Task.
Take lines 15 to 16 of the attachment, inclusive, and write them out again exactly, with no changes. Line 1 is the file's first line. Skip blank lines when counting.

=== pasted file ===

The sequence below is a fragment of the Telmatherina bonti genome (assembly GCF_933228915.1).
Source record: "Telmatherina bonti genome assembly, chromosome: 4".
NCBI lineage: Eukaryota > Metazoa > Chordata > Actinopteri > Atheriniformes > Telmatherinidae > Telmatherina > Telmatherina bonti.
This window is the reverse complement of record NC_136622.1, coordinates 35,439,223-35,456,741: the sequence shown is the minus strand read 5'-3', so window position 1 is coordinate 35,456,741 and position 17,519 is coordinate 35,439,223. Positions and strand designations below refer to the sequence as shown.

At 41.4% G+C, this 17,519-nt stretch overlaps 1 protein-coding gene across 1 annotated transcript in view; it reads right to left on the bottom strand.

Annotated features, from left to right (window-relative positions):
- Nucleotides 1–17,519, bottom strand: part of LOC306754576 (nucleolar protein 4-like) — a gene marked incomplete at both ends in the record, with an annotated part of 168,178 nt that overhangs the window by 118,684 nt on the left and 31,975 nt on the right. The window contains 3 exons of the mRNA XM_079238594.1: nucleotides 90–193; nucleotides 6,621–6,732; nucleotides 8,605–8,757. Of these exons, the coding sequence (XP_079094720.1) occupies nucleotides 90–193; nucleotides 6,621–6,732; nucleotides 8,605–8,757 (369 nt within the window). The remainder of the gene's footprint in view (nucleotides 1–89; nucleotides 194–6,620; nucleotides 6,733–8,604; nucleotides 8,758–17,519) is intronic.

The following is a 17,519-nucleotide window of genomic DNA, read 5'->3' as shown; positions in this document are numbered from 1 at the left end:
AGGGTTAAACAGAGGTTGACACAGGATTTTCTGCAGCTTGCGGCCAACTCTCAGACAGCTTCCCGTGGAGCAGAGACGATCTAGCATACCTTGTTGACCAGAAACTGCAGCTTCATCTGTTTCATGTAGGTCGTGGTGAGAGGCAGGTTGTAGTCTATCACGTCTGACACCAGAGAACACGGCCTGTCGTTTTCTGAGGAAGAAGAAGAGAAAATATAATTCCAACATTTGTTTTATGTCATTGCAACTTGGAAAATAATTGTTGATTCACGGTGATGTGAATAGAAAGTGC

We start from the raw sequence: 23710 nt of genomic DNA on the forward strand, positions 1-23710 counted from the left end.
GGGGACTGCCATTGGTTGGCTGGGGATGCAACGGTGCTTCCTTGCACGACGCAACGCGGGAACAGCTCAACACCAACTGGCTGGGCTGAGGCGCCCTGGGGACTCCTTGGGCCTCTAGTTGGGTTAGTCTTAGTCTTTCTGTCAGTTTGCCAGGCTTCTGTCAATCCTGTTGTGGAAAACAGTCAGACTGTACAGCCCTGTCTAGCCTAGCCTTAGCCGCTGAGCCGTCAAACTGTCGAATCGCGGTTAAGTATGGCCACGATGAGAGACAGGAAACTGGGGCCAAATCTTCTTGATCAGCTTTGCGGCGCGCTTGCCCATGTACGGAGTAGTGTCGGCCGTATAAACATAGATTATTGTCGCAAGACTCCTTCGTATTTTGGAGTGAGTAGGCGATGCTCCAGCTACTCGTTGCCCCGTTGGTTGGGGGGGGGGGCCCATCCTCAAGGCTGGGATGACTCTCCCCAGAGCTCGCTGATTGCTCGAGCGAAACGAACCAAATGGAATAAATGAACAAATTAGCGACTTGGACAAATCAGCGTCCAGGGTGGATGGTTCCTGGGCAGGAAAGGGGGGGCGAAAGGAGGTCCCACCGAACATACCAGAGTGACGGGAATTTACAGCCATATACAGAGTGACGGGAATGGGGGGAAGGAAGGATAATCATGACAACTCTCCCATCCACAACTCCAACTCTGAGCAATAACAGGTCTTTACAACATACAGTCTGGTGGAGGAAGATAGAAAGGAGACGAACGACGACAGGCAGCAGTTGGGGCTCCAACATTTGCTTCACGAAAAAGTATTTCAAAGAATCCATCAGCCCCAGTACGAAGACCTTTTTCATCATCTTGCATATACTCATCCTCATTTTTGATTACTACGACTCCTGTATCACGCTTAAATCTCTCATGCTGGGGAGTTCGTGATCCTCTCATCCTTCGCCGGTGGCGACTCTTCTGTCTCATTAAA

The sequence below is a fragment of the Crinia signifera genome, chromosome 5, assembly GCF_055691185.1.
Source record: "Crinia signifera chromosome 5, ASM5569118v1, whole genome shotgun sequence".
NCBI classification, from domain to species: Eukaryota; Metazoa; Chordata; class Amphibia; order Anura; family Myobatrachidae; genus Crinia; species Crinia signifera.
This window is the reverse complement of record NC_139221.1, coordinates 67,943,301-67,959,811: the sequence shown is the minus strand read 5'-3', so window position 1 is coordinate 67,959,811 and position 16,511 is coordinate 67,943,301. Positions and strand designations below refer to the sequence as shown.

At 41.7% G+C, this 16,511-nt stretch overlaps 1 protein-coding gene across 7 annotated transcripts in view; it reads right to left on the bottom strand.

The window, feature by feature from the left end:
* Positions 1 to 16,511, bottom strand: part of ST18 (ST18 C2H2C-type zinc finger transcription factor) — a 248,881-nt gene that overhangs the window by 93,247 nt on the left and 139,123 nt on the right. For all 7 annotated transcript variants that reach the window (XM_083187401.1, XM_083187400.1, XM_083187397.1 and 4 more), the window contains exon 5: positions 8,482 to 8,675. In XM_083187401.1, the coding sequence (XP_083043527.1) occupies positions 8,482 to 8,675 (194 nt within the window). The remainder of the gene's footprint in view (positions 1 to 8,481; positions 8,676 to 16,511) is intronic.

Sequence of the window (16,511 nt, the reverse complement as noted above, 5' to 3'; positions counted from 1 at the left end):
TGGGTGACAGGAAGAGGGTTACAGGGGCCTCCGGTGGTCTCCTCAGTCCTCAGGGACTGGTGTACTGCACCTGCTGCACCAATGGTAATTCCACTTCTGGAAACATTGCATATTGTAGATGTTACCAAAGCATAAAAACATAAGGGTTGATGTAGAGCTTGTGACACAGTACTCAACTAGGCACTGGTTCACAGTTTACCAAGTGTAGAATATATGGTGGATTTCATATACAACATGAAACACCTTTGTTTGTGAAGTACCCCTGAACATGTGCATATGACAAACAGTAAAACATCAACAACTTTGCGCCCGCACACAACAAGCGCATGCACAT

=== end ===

This window is the reverse complement of record NC_139221.1, coordinates 67,943,301-67,959,811: the sequence shown is the minus strand read 5'-3', so window position 1 is coordinate 67,959,811 and position 16,511 is coordinate 67,943,301. Positions and strand designations below refer to the sequence as shown.

At 41.7% G+C, this 16,511-nt stretch overlaps 1 protein-coding gene across 7 annotated transcripts in view; it reads right to left on the bottom strand.